I must start off this week's links with the video below, which has been circulating for some time now but came to my attention via Paul Tomkins. What awesome timing given the acting we saw in this week's rendition of El Calssico.
Now on to the readable content
New Books and Blogs
I have picked up The Fix: Soccer and Organized Crime by Declan Hill in preparation for business travel to Europe this coming week. I figured two 10-hour plane rides in six days will afford a lot of time to read about a topic I've recently been diving in to. The books been on my length Amazon wish list for some time, and I figured now was as good as any time to take the plunge. It's 408 pages long, so I suspect I won't complete it on the trip with the other responsibilities I will have. It's highly regarded in the soccer community, so I am curious as to what thoughts you readers may have. Just don't spoil any surprises for me.
Links of the Week
- Given the relative violence of last weekend's MLS action it's only natural that Soccer By the Numbers investigates what's happened to all of the cards.
- OnFooty examines when cards get dealt in matches.
- FootieBusiness argues that MLS's labor peace is a good thing compared to what the NFL is experiencing and what the NBA may experience, while a fomer player and current journalist argues that such labor peace shortchanges domestic players at to the benefit of returning US internationals (HT: The Overlapping Run).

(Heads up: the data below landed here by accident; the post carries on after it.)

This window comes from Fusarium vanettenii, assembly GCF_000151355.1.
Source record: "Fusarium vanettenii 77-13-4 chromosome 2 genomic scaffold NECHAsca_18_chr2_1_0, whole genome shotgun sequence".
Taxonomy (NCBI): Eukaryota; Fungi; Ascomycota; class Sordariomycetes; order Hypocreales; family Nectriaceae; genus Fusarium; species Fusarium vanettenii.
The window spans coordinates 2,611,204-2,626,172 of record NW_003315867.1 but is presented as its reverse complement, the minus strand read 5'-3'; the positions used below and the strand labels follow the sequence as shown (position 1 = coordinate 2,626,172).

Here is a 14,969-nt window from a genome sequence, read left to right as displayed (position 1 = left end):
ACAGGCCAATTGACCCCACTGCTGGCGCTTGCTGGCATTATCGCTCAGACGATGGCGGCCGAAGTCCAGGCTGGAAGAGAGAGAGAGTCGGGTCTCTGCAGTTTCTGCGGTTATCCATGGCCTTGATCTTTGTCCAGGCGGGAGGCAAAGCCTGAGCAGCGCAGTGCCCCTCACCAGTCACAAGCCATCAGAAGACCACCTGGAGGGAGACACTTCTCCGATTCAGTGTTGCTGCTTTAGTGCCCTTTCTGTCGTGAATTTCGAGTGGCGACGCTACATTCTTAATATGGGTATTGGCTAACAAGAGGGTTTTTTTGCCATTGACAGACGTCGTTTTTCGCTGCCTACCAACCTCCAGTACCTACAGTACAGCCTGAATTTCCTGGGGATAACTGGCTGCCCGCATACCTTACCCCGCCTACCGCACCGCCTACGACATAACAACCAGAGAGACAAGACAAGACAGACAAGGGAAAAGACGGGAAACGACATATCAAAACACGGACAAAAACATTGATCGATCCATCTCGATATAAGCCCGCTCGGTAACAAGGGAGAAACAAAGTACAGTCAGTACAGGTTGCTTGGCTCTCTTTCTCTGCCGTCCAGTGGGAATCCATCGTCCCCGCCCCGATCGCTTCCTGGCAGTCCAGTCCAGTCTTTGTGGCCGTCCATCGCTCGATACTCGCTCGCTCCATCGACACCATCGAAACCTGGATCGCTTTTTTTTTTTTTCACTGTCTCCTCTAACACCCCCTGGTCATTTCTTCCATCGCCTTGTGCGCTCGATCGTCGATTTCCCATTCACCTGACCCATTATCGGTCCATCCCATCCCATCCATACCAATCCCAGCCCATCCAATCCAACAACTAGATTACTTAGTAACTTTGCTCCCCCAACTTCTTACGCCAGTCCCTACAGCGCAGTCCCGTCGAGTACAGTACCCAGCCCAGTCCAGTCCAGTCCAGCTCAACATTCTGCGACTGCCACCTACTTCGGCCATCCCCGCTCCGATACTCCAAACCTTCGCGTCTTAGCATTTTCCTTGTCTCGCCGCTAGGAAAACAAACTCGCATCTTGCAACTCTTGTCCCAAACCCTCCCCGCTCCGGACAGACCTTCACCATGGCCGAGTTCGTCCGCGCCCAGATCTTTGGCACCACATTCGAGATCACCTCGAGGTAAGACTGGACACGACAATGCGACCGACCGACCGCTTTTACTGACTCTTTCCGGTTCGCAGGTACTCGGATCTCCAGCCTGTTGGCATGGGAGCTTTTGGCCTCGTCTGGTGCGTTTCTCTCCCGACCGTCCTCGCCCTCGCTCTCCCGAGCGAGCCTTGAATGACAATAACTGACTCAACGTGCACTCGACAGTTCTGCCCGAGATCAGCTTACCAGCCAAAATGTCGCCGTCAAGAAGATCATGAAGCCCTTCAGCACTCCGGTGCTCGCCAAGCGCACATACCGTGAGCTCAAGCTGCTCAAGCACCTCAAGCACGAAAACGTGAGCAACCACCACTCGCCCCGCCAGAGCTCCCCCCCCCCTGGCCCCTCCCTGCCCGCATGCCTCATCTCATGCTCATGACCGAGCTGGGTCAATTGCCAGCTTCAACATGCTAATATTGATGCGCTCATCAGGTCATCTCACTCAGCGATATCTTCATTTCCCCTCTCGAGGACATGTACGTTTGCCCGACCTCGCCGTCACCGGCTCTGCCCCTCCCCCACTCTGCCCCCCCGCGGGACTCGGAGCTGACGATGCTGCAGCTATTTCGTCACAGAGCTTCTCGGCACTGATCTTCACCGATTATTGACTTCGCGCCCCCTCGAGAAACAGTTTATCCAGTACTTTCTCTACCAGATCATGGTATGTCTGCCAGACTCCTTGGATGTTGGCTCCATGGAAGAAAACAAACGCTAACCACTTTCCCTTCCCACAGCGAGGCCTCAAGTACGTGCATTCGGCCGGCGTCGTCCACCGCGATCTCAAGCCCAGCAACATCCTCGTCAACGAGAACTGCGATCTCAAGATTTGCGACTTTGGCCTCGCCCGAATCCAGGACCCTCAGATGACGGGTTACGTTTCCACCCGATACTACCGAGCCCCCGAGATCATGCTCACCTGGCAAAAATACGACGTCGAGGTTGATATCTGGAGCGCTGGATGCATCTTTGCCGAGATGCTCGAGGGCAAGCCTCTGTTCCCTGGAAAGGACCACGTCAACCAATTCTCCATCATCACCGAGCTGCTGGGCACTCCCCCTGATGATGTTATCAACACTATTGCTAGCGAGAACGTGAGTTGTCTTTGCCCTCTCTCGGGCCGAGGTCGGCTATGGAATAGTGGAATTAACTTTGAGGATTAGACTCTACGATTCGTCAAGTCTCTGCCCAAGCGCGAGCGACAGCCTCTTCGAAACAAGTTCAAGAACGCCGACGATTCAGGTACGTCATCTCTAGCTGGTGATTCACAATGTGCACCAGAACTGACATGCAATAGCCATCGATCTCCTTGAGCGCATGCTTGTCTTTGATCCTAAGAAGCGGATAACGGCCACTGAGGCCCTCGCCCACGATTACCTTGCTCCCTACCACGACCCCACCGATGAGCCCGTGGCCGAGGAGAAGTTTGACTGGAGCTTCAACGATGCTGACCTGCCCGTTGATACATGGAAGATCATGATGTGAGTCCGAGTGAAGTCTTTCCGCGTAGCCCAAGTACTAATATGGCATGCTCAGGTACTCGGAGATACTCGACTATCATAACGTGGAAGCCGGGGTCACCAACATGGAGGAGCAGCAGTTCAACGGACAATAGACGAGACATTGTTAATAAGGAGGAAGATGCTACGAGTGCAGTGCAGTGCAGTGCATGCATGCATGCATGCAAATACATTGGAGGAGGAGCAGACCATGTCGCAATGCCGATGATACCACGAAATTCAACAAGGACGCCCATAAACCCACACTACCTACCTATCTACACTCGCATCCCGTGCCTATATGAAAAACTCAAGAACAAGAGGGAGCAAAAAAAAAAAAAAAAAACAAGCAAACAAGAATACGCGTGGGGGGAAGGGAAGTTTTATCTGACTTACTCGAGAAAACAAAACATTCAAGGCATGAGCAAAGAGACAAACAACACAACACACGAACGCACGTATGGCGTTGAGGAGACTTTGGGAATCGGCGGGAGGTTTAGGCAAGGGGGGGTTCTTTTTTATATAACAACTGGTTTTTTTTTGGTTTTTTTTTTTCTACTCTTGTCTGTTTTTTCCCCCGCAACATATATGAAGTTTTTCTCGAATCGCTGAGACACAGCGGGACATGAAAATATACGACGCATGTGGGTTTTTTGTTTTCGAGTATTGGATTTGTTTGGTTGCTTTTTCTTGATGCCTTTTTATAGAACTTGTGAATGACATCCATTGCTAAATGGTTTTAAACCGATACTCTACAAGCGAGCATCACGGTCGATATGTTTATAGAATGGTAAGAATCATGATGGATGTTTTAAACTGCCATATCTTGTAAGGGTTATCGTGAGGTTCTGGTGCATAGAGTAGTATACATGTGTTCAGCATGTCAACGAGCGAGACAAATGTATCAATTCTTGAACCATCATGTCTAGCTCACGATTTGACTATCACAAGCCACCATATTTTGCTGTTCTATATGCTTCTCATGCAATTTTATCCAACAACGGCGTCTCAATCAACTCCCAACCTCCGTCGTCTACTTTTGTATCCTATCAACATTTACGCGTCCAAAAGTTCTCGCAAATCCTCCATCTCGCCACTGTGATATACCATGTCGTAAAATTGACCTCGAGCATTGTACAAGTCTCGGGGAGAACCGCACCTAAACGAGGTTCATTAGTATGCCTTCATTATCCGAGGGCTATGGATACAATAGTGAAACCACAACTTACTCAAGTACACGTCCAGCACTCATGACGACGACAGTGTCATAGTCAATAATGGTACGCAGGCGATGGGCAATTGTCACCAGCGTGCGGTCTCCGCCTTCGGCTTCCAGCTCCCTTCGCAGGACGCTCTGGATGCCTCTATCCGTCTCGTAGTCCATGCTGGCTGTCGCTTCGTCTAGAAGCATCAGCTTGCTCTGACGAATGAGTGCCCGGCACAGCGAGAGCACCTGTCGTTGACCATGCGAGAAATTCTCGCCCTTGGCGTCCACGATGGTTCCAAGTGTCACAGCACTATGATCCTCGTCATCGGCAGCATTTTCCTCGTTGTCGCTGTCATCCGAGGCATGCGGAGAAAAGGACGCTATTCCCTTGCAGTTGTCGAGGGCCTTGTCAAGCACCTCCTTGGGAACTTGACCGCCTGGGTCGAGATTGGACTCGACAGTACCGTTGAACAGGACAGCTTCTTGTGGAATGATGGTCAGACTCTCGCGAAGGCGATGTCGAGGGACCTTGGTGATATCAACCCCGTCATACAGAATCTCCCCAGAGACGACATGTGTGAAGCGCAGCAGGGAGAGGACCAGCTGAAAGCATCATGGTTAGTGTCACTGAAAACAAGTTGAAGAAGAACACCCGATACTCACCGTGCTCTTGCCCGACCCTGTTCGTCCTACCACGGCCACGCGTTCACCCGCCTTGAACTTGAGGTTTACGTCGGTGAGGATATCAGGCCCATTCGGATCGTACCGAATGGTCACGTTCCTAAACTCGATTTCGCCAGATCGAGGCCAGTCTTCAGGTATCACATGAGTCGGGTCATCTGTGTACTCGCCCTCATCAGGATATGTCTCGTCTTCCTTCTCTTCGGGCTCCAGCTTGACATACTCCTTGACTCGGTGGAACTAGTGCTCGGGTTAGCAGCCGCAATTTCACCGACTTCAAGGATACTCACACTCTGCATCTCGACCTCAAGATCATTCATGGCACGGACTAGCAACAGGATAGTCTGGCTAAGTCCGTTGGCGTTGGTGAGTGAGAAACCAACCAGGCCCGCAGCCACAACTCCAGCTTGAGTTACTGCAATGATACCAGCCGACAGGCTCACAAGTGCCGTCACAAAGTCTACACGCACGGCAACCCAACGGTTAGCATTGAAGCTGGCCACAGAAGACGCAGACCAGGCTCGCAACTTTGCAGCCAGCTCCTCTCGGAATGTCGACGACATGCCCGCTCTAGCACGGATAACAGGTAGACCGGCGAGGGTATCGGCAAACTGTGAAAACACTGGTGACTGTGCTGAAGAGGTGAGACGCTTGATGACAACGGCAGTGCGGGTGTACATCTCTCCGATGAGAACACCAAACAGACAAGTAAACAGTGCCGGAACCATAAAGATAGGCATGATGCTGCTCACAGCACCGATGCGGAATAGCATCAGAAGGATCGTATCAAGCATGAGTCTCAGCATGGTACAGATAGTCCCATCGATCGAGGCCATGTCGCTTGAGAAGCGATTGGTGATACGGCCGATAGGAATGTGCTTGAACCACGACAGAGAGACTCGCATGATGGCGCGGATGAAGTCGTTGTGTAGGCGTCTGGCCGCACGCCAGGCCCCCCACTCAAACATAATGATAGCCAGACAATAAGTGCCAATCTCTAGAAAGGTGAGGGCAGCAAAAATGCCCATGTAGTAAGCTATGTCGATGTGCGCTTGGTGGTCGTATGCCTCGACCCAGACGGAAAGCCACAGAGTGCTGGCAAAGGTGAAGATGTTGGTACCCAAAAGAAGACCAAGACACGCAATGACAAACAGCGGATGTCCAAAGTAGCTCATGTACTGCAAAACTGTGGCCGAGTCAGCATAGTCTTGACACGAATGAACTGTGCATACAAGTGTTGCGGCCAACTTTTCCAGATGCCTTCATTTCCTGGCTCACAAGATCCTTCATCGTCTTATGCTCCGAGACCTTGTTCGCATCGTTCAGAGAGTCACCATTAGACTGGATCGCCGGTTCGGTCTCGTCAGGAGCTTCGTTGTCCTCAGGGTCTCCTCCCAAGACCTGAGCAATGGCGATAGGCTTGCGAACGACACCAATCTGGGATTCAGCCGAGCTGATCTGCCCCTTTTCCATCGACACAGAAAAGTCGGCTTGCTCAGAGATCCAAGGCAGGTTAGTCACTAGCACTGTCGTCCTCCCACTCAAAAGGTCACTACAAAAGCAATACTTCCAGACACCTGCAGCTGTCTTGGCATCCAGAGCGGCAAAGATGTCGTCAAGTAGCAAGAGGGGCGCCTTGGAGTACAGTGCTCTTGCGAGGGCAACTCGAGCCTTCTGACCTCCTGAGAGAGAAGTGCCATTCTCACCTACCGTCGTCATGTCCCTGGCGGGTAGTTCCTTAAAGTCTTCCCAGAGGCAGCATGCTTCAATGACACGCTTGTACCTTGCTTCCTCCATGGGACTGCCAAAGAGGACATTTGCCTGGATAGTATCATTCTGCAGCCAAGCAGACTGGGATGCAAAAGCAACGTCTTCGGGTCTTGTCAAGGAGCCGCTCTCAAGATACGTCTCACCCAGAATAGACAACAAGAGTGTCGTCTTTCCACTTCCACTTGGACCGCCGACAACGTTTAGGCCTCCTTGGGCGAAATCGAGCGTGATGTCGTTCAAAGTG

- Sticking with the business of a single entity league, Goal.com examines how much MLS is giving up by having a league-wide kit contract with Adidas rather than allowing individual teams to negotiate kit deals (HT again to The Overlapping Run)
- A few free posts from Paul Tomkins. First, here are his and Paul Grech's thoughts on Liverpool doing so well against the rest of the Big Six. Second, Paul makes the argument for King Kenny being the permanent manager for Liverpool.
- MLS Talk proposes not having MLS go the way of the No Fun League and allow post-goal celebrations to take place without the threat of yellow cards.
- Finally, Jamie Jackson details a UEFA commentary that the English football system needs to be more like the Dutch system if it ever wants to produce the quality of team the small Dutch nation achieves on a regular basis.